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Sunday, November 27, 2022

The suspect in the Parkland school shooting will plead guilty, according to court records

Including one of his lawyers, the former student who was accused of shooting and shooting 17 people at his high school in Parkland, Florida, in 2018 wants to plead guilty to 17 charges of premeditated murder and 17 counts of attempted murder, according to the court documents.

On February 14, 2018, a shooting rampage at Marjory Stoneman Douglas High School resulted in the deaths of 14 students and three staff members, making it one of the worst school shootings in American history. A total of seventeen additional individuals were injured.

According to the investigators, the former student, Nikolas Cruz, who was 19 at the time and had a history of mental and behavioral issues, carried out the attack with a semiautomatic weapon that he had lawfully purchased.

David Wheeler, one of Mr. Cruz’s attorneys, said in court on Friday that his client’s intention was to submit a change of plea in both instances to all counts against him.

In a separate instance involving a confrontation with a sheriff’s officer while in prison, Mr. Cruz, now 23 years old, came in court soon thereafter and entered a guilty plea to assault and other counts, which were dismissed.

Cruz’s request to alter his plea in the Parkland shooting case will be heard by Judge Elizabeth Scherer on Wednesday at 9 a.m., according to the court’s announcement.

The next stage would be a penalty phase in front of a jury, during which Mr. Cruz’s attorneys would try to escape a death sentence by arguing for life in prison instead of execution. Prosecutors have pledged to seek the death sentence in this case and have said that there have been no plea bargaining discussions.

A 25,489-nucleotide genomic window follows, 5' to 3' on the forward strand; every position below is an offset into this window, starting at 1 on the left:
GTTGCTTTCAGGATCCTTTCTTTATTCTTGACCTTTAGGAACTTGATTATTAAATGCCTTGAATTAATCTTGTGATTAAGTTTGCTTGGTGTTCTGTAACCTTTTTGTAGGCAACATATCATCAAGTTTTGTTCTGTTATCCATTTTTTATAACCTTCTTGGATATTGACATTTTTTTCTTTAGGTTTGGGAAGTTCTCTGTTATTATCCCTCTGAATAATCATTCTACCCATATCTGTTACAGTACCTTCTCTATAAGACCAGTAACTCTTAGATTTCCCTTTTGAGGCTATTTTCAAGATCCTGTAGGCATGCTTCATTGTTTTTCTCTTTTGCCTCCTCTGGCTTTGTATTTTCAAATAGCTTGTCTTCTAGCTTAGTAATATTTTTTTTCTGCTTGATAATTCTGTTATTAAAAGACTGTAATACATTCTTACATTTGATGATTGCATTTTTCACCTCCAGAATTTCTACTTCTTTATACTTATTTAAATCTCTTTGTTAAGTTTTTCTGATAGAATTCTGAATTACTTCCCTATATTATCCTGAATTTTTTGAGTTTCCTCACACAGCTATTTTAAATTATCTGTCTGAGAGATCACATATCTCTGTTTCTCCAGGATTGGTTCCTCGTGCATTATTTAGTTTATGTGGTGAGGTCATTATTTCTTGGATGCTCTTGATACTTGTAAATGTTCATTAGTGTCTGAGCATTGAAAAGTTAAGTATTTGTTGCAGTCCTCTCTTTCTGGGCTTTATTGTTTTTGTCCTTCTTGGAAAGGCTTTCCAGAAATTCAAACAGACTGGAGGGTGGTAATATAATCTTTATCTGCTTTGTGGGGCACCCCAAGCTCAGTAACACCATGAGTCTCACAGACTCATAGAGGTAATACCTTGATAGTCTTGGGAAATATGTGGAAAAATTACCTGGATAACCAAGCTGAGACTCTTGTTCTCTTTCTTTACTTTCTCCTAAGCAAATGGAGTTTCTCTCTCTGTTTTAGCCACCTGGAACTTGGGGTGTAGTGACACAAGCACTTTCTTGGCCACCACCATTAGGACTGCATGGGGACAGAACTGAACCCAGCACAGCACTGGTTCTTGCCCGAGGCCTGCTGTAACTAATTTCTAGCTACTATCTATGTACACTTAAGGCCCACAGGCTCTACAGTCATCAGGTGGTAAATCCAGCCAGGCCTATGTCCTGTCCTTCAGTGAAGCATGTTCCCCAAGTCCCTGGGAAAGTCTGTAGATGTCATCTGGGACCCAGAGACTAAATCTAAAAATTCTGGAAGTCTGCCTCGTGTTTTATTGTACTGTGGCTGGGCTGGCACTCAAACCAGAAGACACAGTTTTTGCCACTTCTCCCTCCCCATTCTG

Mr. Cruz arrived in court on Friday dressed in a mask, big glasses, and a black sweater over a white collared shirt, according to court documents. He admitted to the judge that he was anxious, but that he was thinking well and that he understood what was happening in the courtroom. In response to the question from Judge Scherer about whether Mr. Cruz was suffering from any mental problems, he said that he had been informed in the past that he suffered from anxiety and despair, but that he was prepared to continue with the hearing on Friday.

In response, he said, “I don’t think I have any problems.” He said that he had not taken any medicine for the previous year.

Announcing the intention to enter guilty pleas comes after years of witness interviews and other preparations for an emotionally demanding trial that had been anticipated to take several months.

Mr. Cruz filmed three films on his smartphone before to the massacre, which showed that he, like many other young perpetrators of mass shootings, wanted his name to be remembered.

During one video, he said that “when you see me on the news, you will all know who I am.” “You’re all going to die,” says the narrator.

Following the massacre, hundreds of kids, many of whom had grown up in a time of school shooting drills and lockdowns, walked out of their classes and marched in support of stricter gun control legislation and an end to gun violence in general. In other cases, teens who had survived the Parkland massacre were in charge of the marches, and they soon rose to prominence as leaders of a new generation of activists.

Activists with March for Our Lives, a group formed by several of the shooting’s survivors, expressed their “appalling and anger” at the fact that legislators did not do more to prevent gun violence in the aftermath of the tragedy.

As the organisation said in a statement, “a single guilty plea does not offer closure as long as it is still conceivable for another person anywhere in this nation to be killed by a gun at school, in a place of worship, or even in their own home.”

Mitchell and Annika Dworet, the parents of Nicholas Dworet, 17, who was murdered in the shooting, and Alex Dworet, whose head was grazed by a bullet, sat in the audience at the rear of the courtroom on Friday.

Jonathan James
I serve as a Senior Executive Journalist of The National Era
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